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Changing Careers, Changing the World

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Lewis & Clark’s teaching and counseling programs attract career changers interested in service, community, and systemic change.

by Bobbie Hasselbring

Cataclysmic forces are reshaping the American work world, especially for people at midlife and beyond. As companies struggle to cut costs in a difficult economy, they are laying off or offering buyouts to thousands of seasoned workers.

At the same time, people of all ages are searching for more meaning in their lives and in their careers. Books like How to Do What You Love for a Living, Do What You Are, and Finding Your Perfect Work crowd bookstore shelves. Many workers, especially those in midcareer, are asking themselves, “Is this all there is?” They want more than just a paycheck—they want personal satisfaction and meaning from their work.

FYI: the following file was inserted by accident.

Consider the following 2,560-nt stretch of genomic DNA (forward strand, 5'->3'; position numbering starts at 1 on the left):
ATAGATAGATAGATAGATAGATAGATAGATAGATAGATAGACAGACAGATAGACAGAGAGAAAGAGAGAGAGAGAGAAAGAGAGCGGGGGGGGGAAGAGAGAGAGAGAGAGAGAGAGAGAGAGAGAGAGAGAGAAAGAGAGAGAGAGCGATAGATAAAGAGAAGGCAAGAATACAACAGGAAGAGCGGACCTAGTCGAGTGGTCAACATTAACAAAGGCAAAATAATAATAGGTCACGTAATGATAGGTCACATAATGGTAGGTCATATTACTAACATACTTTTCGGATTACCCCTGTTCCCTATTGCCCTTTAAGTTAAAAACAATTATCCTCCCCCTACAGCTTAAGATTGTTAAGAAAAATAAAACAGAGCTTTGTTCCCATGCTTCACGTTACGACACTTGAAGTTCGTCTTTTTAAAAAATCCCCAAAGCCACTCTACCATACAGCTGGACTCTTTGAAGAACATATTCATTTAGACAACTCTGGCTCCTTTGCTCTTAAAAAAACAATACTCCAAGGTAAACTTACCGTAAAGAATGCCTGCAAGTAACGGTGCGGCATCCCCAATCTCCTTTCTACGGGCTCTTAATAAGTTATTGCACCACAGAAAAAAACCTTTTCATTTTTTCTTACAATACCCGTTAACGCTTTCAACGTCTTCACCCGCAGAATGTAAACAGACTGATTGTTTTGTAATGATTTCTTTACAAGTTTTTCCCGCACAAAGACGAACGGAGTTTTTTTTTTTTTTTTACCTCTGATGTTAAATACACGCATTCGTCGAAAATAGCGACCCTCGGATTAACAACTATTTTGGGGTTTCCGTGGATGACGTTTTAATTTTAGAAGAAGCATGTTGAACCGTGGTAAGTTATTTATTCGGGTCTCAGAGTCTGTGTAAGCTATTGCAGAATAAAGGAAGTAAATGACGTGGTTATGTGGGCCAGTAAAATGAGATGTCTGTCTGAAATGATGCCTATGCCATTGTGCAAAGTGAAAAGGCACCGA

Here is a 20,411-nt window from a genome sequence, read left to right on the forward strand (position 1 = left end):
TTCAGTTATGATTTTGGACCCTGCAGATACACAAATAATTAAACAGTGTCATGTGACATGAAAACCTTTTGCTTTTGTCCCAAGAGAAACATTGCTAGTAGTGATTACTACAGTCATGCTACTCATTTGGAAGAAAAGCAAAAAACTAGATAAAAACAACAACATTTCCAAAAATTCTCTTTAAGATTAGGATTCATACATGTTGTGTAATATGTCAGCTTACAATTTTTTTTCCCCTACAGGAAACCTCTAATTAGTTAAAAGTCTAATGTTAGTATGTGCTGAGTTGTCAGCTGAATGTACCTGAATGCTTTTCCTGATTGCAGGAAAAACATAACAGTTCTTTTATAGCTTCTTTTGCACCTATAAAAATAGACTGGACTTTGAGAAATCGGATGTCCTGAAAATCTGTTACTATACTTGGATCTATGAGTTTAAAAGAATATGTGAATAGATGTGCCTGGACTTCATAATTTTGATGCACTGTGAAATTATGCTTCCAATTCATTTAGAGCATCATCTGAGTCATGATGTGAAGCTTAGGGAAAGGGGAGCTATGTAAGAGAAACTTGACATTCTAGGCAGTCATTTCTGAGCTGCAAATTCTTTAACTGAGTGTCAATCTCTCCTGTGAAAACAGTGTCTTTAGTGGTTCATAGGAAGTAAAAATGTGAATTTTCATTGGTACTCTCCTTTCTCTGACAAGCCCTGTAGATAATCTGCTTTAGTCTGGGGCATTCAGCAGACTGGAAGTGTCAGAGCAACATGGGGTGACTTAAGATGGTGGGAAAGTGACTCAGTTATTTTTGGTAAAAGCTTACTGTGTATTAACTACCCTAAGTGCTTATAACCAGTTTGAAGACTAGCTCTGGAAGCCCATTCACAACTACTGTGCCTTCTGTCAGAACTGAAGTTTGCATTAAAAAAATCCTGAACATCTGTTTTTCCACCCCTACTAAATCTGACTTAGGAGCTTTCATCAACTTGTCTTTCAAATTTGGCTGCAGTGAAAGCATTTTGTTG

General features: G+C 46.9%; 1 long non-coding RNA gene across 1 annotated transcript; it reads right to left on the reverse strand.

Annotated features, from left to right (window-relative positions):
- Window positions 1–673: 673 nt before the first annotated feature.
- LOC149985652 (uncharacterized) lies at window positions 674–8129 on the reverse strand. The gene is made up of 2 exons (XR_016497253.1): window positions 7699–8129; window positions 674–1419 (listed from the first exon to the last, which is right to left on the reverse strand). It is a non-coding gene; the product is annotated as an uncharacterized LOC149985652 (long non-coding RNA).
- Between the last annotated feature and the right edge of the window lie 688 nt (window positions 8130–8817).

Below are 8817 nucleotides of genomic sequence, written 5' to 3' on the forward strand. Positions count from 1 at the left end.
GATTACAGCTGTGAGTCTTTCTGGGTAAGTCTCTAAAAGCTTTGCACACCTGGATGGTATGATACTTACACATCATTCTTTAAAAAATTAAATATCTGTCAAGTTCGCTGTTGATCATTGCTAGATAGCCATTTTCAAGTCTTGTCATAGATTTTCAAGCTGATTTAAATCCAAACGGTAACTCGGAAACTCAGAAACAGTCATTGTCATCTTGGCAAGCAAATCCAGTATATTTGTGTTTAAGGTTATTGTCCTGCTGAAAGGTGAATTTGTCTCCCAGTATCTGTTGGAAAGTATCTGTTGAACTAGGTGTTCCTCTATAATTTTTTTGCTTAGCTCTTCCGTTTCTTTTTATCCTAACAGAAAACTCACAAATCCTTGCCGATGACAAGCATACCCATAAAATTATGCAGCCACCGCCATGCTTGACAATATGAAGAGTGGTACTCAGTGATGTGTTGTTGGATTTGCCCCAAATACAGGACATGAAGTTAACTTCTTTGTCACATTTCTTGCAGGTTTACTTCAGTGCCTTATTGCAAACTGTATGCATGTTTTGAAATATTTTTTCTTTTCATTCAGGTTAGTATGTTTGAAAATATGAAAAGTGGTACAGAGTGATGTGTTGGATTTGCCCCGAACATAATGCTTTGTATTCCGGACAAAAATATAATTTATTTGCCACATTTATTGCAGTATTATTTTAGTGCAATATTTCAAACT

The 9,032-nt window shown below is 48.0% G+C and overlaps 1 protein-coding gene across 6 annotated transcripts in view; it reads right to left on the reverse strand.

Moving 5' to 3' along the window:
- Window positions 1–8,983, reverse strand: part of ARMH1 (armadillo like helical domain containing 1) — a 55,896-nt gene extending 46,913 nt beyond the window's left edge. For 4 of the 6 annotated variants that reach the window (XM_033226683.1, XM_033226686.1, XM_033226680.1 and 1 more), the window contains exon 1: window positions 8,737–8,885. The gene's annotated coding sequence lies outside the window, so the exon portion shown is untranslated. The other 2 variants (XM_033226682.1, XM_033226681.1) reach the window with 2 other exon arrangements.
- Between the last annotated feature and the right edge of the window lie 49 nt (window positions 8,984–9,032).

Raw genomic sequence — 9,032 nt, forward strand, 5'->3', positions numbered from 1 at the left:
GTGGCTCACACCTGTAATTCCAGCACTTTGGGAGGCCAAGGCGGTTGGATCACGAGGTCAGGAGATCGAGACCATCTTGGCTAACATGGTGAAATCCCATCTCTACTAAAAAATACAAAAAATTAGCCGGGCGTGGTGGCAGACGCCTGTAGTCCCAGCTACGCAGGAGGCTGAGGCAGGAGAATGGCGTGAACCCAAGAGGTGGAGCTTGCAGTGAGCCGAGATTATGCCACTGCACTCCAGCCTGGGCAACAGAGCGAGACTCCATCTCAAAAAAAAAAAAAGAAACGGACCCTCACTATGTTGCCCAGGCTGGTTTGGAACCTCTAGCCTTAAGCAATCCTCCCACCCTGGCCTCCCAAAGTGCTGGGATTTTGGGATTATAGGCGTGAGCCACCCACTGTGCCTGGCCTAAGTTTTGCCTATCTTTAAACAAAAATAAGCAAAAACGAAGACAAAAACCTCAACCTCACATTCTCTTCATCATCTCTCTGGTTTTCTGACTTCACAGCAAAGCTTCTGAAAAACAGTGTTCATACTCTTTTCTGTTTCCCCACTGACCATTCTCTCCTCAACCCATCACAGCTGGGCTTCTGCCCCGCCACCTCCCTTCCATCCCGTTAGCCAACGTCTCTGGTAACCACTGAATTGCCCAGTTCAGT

For these reasons, and more, courses in teaching and counseling are proving popular; at Lewis & Clark’s Graduate School of Education and Counseling, students are taking 12 percent more on-campus credit hours than last year. Many graduate students are established professionals in their communities and are looking to extend their impact in more service- oriented professions. All desire to be agents of change.

Meet three of them:

 

Award-winning writer Bobbie Hasselbring frequently writes for the Chronicle. Her last story focused on the International Environmental Law Project.

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